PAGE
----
Tag: health care sharing ministries

Health Care Sharing Ministries Leave Consumers with Unpaid Medical Claims

Last year, Colorado became the first state to require comprehensive data from all health care sharing ministries (HCSMs) selling memberships in the state. In a post for the Commonwealth Fund, CHIR’s JoAnn Volk and Justin Giovannelli, along with attorney and health policy consultant Christina L. Goe, take a look at data from Colorado’s first HCSM report.

Navigator Guide FAQs of the Week: The Risks of Buying Coverage Outside the Marketplace

As 2023 comes to a close, it’s time to think about health insurance for 2024. Consumers searching for a 2024 plan online may come across products that do not have to comply with the Affordable Care Act’s (ACA) consumer protections. This week, we’re highlighting frequently asked questions from our Navigator Resource Guide concerning the risks of buying coverage outside the ACA’s Marketplace.

Massachusetts Data on Health Care Sharing Ministries Reveal Finances That Put Consumers at Risk

Health Care Sharing Ministries (HCSM) continue to be marketed widely, often as an alternative to the Affordable Care Act’s marketplace plans, even though HCSMs don’t follow the same rules and typically don’t provide the same protections. There is a dearth of data on HCSM operations and finances, but a Massachusetts rule has offered a glimpse behind the curtain. In a new post for the Commonwealth Fund, JoAnn Volk, Justin Giovannelli, and Christina Goe dig into new data on HCSMs.

Navigator Guide FAQ of the Week: What Are the Risks of Buying Off-Marketplace?

Open Enrollment in most states ends in just over two weeks, on December 15. While consumers are weighing their coverage options, we know that affordability is top of mind. Consumers who are ineligible for the Affordable Care Act’s (ACA) tax subsidies might want to look outside of the marketplace for slightly better deals on health plans. While doing so, however, consumers should be wary of what they might find. In this installment, we’ve collected a number of frequently asked questions (FAQs) from our Navigator Resource Guide on junk plans.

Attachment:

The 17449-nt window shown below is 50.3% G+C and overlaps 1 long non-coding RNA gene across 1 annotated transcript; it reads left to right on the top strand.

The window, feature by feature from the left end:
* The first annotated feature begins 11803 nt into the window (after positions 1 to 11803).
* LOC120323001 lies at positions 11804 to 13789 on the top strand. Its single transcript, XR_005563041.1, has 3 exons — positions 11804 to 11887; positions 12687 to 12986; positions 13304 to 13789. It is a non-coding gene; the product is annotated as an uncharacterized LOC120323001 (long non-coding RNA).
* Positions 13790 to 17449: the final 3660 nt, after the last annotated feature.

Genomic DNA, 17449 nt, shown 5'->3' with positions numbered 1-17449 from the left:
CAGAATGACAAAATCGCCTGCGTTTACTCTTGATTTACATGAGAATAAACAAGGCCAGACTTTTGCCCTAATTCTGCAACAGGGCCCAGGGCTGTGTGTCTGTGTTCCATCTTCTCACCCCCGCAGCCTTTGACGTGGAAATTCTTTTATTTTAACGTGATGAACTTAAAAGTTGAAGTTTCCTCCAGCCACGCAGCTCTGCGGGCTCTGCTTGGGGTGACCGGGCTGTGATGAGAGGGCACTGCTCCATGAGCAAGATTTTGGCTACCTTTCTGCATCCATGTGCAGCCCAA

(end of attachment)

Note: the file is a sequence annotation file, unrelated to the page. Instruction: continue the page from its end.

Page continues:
Trump Administration Promotes Coverage That Fails to Adequately Cover Women’s Key Health Care Needs

The ACA expanded women’s access to comprehensive coverage. The Trump administration is seeking to overturn the law while promoting coverage options that are exempt from the ACA’s consumer protections, including short-term plans and health care sharing ministries. In a new post for The Commonwealth Fund, CHIR experts examine the differences between ACA plans and the alternatives promoted by the Trump administration, finding that these products frequently exclude or severely limit coverage of services that are critical to women’s health.

Instead of Encouraging Enrollment in Comprehensive Health Coverage, New Federal Guidance Requires Taxpayers to Subsidize Health Care Sharing Ministries

In the midst of the COVID-19 pandemic, the IRS has published a proposed rule that would grant tax advantages reserved for insurance to individuals’ spending on health care sharing ministries, raising real questions about using federal funds to promote a coverage option that fails to provide consumers with financial protection for health care expenses. JoAnn Volk walks through the proposed rule and its potential implications for consumers.

Seeing Fraud and Misleading Marketing, States Warn Consumers About Alternative Health Insurance Products

States are warning consumers of fraud and about the inadequate nature of some insurance products being sold that masquerade as health coverage. Over the last year, we identified alerts or press releases issued by 15 states warning consumers to be on their guard against deceptive marketing pitches for these products. In their latest post for the Commonwealth Fund’s To The Point blog, CHIR experts spoke with regulators in five of these states to better understand what was behind these warnings and get insight into potential pitfalls for consumers.

The opinions expressed here are solely those of the individual blog post authors and do not represent the views of Georgetown University, the Center on Health Insurance Reforms, any organization that the author is affiliated with, or the opinions of any other author who publishes on this blog.